Crackdown! Tax Liability on Overseas Property

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If you haven’t made any New Years resolution yet, getting your overseas rental tax affairs in order should be one.
Although you might think a nice apartment in the Costa del Sol would earn you a nice income during the winter months and have a place to relax in the summer – think again.

If you rent out your overseas property you are liable to pay income tax on the net profit rent. This liability applies to any overseas property you may have anywhere in the world.

There is no definite figure but it has been approximated that the Irish own around 150,000 to 250,000 properties abroad! And last March the Revenue began a mission of making an example out of their guessed number. Using James Bond tactics the Revenue began studying up on Irish owned properties abroad which then spurred a serious clampdown on tax dodgers.

As well as paying tax to the Irish Government you will also have to pay tax on your rental income to the country where you have your property.  All countries will have different percentages and rules & regulations as to how much tax you will have to pay on your rental income.

Albeit the revenue admits that the tax you pay isn’t that high when you take into account both expenses that you can claim on your rental income & the fact the Ireland has double taxation agreements with about 46 countries. This means that you will be credited for taxes that you pay abroad… so come clean!

To pay tax on your rental income to the Irish Government you need to provide details of any gain by filing a return of income by October 31, following the year. Best advice is to get an accountant or tax advisor to guide you through the maze so as you leave nothing unknown to the taxman!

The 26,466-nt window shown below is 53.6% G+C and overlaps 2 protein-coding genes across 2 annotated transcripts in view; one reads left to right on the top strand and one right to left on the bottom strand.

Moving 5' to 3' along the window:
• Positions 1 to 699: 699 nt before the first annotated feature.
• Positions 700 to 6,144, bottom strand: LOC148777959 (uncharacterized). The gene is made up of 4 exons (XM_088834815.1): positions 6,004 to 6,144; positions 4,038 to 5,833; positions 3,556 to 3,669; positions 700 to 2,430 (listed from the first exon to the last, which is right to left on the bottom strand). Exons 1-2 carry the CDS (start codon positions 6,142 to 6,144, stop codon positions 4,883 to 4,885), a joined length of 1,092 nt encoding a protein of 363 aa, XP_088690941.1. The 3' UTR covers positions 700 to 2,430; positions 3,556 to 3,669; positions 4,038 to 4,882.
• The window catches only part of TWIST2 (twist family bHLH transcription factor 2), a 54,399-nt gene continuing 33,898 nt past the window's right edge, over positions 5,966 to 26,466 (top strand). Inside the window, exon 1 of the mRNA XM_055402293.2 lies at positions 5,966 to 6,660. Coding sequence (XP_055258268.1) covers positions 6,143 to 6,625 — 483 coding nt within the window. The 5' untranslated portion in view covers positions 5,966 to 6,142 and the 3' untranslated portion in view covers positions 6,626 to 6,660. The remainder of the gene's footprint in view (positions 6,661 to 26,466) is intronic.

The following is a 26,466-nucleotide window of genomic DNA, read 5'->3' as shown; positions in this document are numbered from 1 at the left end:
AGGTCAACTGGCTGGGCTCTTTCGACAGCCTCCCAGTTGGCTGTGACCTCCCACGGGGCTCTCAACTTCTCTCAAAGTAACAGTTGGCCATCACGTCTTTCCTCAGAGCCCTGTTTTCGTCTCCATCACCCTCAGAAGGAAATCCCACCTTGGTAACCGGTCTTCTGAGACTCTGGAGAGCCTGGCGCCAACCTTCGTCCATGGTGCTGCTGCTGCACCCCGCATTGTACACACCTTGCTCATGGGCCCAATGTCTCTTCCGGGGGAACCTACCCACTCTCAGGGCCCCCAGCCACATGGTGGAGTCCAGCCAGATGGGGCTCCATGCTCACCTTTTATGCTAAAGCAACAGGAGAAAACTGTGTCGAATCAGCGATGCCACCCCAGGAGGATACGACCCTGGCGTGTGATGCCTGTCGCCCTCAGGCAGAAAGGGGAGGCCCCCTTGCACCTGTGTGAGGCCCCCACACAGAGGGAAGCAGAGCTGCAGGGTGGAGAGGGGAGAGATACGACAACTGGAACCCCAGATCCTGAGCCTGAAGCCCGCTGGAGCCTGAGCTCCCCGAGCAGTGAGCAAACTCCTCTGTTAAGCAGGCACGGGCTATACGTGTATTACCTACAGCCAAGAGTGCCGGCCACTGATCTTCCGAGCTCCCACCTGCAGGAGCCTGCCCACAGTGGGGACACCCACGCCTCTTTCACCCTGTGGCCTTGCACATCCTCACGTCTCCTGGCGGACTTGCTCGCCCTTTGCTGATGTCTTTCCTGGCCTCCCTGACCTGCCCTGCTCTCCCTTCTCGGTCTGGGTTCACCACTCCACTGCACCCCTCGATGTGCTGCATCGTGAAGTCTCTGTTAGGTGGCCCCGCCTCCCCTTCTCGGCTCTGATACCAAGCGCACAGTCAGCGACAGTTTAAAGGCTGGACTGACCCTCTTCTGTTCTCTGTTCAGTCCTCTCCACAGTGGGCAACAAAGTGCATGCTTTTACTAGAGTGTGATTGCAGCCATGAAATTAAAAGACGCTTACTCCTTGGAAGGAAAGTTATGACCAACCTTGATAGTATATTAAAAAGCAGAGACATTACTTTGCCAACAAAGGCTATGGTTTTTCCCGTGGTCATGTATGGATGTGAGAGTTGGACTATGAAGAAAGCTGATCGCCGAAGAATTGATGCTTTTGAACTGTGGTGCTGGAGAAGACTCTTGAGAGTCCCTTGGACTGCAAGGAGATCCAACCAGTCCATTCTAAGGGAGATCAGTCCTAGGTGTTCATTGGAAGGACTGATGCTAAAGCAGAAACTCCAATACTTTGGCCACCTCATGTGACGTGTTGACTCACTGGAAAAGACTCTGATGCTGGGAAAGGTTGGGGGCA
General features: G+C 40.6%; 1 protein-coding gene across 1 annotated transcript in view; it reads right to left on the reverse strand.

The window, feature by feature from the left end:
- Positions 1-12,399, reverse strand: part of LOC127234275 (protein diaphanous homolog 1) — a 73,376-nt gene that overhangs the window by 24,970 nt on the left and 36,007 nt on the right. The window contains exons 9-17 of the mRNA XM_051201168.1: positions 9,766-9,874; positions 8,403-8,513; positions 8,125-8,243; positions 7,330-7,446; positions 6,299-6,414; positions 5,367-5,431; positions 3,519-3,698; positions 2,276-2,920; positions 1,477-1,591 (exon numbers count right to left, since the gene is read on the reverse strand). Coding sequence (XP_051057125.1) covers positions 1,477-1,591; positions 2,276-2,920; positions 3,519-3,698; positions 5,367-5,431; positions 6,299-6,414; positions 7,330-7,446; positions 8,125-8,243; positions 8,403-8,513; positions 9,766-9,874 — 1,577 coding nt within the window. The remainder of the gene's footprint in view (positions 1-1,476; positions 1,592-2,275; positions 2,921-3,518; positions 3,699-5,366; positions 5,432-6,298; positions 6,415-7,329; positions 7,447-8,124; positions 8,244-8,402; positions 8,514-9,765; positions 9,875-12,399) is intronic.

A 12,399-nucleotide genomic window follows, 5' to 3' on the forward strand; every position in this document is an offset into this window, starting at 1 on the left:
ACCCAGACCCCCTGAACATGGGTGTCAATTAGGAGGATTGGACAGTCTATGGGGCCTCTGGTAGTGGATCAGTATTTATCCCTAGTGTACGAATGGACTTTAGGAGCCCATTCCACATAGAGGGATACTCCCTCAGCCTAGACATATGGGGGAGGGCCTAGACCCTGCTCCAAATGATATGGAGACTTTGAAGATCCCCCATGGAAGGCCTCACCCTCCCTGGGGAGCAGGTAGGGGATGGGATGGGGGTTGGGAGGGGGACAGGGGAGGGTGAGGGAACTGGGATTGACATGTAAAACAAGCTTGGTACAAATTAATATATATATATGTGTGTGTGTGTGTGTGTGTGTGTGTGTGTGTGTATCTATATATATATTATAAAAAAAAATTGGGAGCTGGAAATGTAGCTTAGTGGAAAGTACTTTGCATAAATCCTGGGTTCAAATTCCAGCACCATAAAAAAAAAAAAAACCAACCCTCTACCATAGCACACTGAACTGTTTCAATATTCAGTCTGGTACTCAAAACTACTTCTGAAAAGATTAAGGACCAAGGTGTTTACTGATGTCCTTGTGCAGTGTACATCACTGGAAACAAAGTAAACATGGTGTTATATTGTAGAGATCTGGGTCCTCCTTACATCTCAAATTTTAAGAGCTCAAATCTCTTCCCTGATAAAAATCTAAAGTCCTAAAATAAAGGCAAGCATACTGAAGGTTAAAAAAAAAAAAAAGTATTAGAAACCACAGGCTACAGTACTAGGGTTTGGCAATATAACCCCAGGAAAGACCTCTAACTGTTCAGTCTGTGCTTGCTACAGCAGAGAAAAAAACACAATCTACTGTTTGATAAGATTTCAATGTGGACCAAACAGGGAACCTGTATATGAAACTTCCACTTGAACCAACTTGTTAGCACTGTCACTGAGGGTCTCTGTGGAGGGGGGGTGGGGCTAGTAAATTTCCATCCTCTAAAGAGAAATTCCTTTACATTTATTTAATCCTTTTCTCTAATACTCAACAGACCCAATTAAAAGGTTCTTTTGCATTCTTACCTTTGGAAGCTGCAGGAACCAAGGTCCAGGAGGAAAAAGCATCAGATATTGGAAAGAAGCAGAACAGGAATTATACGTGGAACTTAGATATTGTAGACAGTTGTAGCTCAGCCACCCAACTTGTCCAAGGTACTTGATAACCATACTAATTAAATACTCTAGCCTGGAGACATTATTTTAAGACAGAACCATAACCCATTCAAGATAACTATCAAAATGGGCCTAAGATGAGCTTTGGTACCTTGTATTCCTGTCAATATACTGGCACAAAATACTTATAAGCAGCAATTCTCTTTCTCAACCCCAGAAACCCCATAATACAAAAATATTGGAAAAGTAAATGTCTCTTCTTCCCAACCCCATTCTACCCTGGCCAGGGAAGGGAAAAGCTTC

There are 2 comments for this article
  1. FourEd at 3:42 pm

    This is a very important issue to bring up. I’m sure that some people who rent out their property are unaware of this and you certainly do not want to be paying a fine for tax evasion.

  2. DGiTax at 1:42 pm

    While the Irish Tax filing deadline is 31 October, many of the overseas tax deadlines are between April and June following the relevant tax year eg France, Spain, Germany, Hungary, USA, Poland, Portugal etc.

    Apart from the fact that you must file a foreign tax return if you earn income abroad (even if you make a loss), in order to claim double taxation relief it is best to file your foreign tax return at least before 31 october so that you know what foreign taxes are payable before you file your Irish tax return.

    Also to avoid higher penalties it is wise to bring your overseas tax affairs up to date before the Foreign or Irish Tax Authorities notify you – it is better for you to contact them first. The longer you default on your tax returns, the higher the interest & penalties that can apply.

    In countries where an annual tax deduction is available for the cost of the building eg Germany & France, and where you have a loan interest deduction, you may in fact have no foreign tax liability – none the less you must file a tax return. Any foreign losses can be carried forward and offset against future foreign profits.

    Further details on overseas tax filing deadlines and foreign taxes applicable can be found at

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